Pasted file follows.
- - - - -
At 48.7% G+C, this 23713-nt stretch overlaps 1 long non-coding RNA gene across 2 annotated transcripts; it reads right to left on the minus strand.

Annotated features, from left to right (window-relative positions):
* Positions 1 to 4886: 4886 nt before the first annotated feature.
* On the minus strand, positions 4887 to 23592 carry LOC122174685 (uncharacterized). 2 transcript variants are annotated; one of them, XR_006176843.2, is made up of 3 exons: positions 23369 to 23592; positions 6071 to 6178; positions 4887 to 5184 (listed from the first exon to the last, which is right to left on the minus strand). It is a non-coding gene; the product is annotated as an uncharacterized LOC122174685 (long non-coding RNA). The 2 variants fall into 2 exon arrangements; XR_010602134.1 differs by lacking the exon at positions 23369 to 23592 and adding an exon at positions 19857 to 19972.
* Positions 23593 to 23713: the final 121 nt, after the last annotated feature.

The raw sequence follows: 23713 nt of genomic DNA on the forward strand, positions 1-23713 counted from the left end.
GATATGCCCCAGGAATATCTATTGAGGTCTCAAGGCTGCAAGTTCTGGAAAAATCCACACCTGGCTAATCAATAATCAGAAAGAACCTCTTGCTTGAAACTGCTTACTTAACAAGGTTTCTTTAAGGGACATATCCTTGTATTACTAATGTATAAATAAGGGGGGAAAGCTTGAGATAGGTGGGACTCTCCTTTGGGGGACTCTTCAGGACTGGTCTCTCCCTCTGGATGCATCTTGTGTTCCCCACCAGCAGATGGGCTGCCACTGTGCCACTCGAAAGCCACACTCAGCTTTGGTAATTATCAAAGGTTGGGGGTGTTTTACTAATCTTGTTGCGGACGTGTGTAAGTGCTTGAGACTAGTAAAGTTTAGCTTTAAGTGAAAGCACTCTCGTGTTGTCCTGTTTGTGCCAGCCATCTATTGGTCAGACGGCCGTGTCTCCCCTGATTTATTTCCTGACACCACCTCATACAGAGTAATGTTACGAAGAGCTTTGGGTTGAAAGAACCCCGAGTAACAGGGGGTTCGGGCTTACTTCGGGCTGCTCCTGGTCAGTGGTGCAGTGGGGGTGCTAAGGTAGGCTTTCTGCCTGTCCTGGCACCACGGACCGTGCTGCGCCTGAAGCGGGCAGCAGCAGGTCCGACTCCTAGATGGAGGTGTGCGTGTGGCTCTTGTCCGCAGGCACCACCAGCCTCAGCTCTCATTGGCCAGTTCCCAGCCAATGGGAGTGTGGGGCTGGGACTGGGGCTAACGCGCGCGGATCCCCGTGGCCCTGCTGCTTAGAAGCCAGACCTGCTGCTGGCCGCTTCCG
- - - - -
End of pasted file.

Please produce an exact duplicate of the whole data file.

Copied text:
At 48.7% G+C, this 23713-nt stretch overlaps 1 long non-coding RNA gene across 2 annotated transcripts; it reads right to left on the minus strand.

Annotated features, from left to right (window-relative positions):
* Positions 1 to 4886: 4886 nt before the first annotated feature.
* On the minus strand, positions 4887 to 23592 carry LOC122174685 (uncharacterized). 2 transcript variants are annotated; one of them, XR_006176843.2, is made up of 3 exons: positions 23369 to 23592; positions 6071 to 6178; positions 4887 to 5184 (listed from the first exon to the last, which is right to left on the minus strand). It is a non-coding gene; the product is annotated as an uncharacterized LOC122174685 (long non-coding RNA). The 2 variants fall into 2 exon arrangements; XR_010602134.1 differs by lacking the exon at positions 23369 to 23592 and adding an exon at positions 19857 to 19972.
* Positions 23593 to 23713: the final 121 nt, after the last annotated feature.

The raw sequence follows: 23713 nt of genomic DNA on the forward strand, positions 1-23713 counted from the left end.
GATATGCCCCAGGAATATCTATTGAGGTCTCAAGGCTGCAAGTTCTGGAAAAATCCACACCTGGCTAATCAATAATCAGAAAGAACCTCTTGCTTGAAACTGCTTACTTAACAAGGTTTCTTTAAGGGACATATCCTTGTATTACTAATGTATAAATAAGGGGGGAAAGCTTGAGATAGGTGGGACTCTCCTTTGGGGGACTCTTCAGGACTGGTCTCTCCCTCTGGATGCATCTTGTGTTCCCCACCAGCAGATGGGCTGCCACTGTGCCACTCGAAAGCCACACTCAGCTTTGGTAATTATCAAAGGTTGGGGGTGTTTTACTAATCTTGTTGCGGACGTGTGTAAGTGCTTGAGACTAGTAAAGTTTAGCTTTAAGTGAAAGCACTCTCGTGTTGTCCTGTTTGTGCCAGCCATCTATTGGTCAGACGGCCGTGTCTCCCCTGATTTATTTCCTGACACCACCTCATACAGAGTAATGTTACGAAGAGCTTTGGGTTGAAAGAACCCCGAGTAACAGGGGGTTCGGGCTTACTTCGGGCTGCTCCTGGTCAGTGGTGCAGTGGGGGTGCTAAGGTAGGCTTTCTGCCTGTCCTGGCACCACGGACCGTGCTGCGCCTGAAGCGGGCAGCAGCAGGTCCGACTCCTAGATGGAGGTGTGCGTGTGGCTCTTGTCCGCAGGCACCACCAGCCTCAGCTCTCATTGGCCAGTTCCCAGCCAATGGGAGTGTGGGGCTGGGACTGGGGCTAACGCGCGCGGATCCCCGTGGCCCTGCTGCTTAGAAGCCAGACCTGCTGCTGGCCGCTTCCG